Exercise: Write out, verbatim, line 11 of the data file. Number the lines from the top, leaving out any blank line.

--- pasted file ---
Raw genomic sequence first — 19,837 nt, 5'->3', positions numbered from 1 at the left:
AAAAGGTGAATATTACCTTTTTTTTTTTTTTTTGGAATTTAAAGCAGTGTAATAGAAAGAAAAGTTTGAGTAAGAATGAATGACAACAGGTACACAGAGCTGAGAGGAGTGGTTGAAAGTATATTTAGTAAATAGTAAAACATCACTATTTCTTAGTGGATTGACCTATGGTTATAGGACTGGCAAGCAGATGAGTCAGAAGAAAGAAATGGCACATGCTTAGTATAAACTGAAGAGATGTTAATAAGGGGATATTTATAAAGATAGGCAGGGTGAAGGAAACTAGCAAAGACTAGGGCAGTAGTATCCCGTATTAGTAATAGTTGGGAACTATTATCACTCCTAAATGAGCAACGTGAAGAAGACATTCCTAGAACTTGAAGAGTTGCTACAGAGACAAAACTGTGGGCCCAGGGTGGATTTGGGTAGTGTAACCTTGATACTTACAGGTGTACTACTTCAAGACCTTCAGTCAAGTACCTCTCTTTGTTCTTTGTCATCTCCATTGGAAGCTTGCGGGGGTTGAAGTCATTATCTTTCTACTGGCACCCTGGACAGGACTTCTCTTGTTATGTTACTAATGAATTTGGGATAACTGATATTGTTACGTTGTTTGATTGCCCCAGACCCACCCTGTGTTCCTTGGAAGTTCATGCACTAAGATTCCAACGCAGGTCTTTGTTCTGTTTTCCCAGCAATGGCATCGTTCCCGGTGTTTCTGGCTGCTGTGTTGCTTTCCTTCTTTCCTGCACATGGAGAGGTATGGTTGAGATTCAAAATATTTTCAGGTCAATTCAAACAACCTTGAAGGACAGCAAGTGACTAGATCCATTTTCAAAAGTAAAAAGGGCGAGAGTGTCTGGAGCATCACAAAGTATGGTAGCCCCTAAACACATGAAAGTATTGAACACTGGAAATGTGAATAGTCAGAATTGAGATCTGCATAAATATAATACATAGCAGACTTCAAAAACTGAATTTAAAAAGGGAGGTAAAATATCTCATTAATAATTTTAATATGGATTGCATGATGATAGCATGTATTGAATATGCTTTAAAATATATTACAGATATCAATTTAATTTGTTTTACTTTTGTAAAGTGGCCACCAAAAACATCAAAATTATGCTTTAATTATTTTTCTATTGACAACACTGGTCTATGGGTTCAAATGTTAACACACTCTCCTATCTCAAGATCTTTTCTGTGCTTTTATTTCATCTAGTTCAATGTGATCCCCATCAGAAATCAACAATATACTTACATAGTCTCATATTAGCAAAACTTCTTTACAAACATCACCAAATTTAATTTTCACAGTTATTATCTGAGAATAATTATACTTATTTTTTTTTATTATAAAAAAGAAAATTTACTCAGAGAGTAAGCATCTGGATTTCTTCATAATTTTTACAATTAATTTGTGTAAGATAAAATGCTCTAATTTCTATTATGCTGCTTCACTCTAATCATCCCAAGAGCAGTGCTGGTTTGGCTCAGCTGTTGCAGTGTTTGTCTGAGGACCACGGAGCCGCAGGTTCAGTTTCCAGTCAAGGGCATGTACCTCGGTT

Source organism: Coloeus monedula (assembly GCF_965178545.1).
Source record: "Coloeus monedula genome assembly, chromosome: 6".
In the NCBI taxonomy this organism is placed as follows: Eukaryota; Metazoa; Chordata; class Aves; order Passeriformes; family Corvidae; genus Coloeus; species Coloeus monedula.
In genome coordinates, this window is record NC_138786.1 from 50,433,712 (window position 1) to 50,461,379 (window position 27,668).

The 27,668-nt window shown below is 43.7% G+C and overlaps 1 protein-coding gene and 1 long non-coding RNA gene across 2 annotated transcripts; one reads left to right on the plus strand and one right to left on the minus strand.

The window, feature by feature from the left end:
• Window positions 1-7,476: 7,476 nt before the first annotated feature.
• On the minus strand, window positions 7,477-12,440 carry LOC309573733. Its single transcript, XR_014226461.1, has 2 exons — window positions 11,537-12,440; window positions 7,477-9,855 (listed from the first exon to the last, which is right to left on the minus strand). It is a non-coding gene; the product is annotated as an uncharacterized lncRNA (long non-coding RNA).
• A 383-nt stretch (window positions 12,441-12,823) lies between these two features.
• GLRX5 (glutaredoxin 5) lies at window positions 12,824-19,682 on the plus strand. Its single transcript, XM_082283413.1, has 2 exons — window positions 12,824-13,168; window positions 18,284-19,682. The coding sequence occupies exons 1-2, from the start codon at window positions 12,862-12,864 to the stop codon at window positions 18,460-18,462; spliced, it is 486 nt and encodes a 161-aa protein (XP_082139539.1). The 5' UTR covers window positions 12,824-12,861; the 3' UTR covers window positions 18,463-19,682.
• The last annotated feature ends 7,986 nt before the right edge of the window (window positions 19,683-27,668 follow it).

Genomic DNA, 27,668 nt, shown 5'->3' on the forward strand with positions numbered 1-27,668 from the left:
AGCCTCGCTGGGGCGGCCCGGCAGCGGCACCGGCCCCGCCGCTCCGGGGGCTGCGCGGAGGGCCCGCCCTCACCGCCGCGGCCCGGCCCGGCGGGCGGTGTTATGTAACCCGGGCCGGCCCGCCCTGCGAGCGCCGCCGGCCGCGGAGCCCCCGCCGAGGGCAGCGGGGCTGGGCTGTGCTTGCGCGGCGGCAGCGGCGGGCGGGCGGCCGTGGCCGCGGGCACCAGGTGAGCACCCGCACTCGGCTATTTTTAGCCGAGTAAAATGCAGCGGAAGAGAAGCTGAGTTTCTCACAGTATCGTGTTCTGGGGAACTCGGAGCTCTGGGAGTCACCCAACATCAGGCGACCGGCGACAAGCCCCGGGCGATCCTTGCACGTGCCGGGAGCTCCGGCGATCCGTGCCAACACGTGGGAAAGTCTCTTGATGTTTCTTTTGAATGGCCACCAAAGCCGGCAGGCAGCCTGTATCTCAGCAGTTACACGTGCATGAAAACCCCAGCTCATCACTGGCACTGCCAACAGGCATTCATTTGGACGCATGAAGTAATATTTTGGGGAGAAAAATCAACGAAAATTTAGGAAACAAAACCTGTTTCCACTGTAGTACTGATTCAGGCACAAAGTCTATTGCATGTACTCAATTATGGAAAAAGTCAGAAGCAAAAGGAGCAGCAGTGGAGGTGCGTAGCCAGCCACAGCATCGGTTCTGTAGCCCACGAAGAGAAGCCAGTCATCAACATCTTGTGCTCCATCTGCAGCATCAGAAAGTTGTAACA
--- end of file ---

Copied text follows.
• A 383-nt stretch (window positions 12,441-12,823) lies between these two features.